Researchers discover the reason behind the strange decrease in human body temperatures in the past two centuries

Fareeha Arshad
Photo byPhoto by Winel Sutanto on Unsplash

As per a recent study published in the journal 'Cell Biology', scientists have discovered that the average body temperature of humans is no longer 98.6 degrees Fahrenheit, as established in France two centuries ago. Researchers have found a reduction in body temperature among men and women born over the past two hundred years. The reason for this decline in body temperature is unclear, but researchers are investigating a possible connection to a decline in physical activity.

Regular exercise raises the body's resting temperature, which can last for hours or even a day, so falling body temperature readings may indicate declining physical activity. Unfortunately, tracking physical activity levels from two hundred years ago is impossible.

However, using historical body temperature data as a "thermometer," researchers attempted to model the relationships between physical activity, metabolism, and body temperature, to gauge physical activity before modern tracking methods were established.

The study's initial estimate found that the metabolic rate of men has decreased by 6 per cent since the 1820s, which is about thirty minutes of physical activity in twenty-four hours. The results are based on many assumptions and need further refinement, but the researchers hope their approximation will provide insight into how a decline in physical activity has affected health and morbidity during the industrial era.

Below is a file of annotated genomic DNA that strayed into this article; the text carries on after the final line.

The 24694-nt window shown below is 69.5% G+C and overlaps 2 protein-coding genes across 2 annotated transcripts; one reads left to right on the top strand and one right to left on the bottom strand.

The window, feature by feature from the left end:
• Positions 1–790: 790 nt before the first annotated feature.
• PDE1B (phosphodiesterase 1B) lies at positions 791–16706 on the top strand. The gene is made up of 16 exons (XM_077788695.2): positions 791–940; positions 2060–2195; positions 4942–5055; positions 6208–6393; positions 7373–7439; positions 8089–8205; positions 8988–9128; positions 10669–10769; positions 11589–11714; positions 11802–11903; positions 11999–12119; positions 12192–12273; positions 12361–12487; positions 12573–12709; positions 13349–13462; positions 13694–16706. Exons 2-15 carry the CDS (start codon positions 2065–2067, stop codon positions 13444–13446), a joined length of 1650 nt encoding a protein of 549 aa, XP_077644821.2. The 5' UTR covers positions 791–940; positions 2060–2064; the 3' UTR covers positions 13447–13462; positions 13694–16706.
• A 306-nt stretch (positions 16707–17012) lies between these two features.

The decline in physical activity levels in modern society is undoubtedly true, thanks to technological advances such as automobiles, televisions, and desk jobs. However, it is unclear how this impacts our metabolisms and our bodies' temperature. Additional factors like improved health and nutrition and reduced need for thermoregulation in modern environments impact our metabolic rates.

This is original content from NewsBreak’s Creator Program. Join today to publish and share your own content.

Comments / 355

Published by

I am a scientist by profession and a historian by passion. I mostly write about history and science.

Texas State

More from Fareeha Arshad

Comments / 0